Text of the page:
As the weather gets warmer, the desire to get outside to exercise naturally increases. If you’re like most people then you’d much rather get your cardio done by doing something fun and distracting like sport, rather than being on a treadmill inside. That’s great, and sports are the best way to burn a ton of calories without even thinking twice about how long you’re playing. Unfortunately playing sports comes with its own risks and one of the most common injuries a sprained ankle. Although it doesn’t sound like much, a sprained ankle varies in severity and can be anywhere from a slight roll to nasty, crippling injury.
Speaking from personal experience, not less than a week ago I was playing basketball, jumped up for the ball and came down with all my weight and ended up rolling my ankle. Not only is this terrifying but an eye-opener as well. Escaping with just a bad “grade 2 sprain,” I could have easily fractured a bone or worse. Why wasn’t it worse? Luck, maybe. The fact that I have a strong muscular foundation surrounding and supporting my ankle is what kept me from completely shattering it. The muscles around your ankle hold it together, think of it like a house; you wouldn’t want your house built out of sticks. Same premise applies.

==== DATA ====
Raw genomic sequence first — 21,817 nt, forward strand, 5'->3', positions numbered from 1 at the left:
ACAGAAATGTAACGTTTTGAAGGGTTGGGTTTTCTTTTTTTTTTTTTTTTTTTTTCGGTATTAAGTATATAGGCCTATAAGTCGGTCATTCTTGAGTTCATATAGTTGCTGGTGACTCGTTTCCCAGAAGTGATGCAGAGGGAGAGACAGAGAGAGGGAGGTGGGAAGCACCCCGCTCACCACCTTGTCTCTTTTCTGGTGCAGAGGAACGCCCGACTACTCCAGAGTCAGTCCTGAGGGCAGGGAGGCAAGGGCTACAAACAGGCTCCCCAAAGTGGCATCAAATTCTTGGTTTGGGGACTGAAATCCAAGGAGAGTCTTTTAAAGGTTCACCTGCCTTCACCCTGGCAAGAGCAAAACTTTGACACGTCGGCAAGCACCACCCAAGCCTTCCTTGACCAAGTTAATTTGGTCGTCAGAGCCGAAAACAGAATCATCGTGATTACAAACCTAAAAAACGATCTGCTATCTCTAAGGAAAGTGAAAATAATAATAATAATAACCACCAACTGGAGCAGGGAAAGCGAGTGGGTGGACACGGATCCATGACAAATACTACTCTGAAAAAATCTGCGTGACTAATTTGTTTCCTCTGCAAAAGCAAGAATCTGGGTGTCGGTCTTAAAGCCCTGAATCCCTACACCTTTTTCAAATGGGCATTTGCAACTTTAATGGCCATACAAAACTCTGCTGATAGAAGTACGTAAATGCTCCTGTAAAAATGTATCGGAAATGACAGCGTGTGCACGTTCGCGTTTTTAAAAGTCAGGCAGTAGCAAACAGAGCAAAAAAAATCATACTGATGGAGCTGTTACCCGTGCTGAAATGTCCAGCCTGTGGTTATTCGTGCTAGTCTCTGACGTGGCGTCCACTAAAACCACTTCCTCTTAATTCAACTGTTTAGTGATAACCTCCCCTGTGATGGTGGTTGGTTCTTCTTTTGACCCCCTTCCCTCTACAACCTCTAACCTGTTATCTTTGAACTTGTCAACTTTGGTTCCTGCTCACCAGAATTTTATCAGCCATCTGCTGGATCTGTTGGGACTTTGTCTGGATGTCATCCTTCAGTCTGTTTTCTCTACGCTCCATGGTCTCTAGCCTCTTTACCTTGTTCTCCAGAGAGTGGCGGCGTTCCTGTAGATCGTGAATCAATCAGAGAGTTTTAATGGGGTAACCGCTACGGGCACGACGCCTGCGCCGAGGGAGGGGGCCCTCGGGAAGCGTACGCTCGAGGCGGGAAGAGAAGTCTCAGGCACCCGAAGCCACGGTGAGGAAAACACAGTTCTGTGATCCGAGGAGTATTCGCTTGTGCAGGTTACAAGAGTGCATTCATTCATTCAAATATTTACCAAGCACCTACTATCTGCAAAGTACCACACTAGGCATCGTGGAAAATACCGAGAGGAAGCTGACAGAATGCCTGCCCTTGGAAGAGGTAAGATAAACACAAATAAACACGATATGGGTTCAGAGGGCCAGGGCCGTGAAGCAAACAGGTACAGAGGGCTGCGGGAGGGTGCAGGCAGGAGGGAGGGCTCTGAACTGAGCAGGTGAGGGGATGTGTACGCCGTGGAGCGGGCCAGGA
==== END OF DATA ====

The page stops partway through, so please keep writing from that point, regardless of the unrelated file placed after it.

Here are some exercises to help keep your ankle strong and supported:
1) Single Leg Medicine Ball Toss:
Square off with a partner and toss a medicine ball back and forth while standing on one leg. Make it harder by balancing on a foam pad. Shoot for 60 seconds, 5 times.
2) Balance Foam:
Use one foot to stand on a balance foam for as long as you can without toppling over. Focus on stabilizing at the ankle. Do 5 sets for maximal time.
3) Resisted Ankle Pumps:
Sit down and place a mini resistance band around both feet. Strengthen your ankles by rotating your feet upward and outward, against the resistance. Do at least 3 sets of 15.
4) Calf Raises:
This exercise teaches your ankles to have control when your body shifts weight. Stand with your feet about hip-width apart, shift weight onto your toes, and slowly lift your heels off the ground. Keep your ankles in a neutral position to prevent them from rolling out
By Tyler Palmquist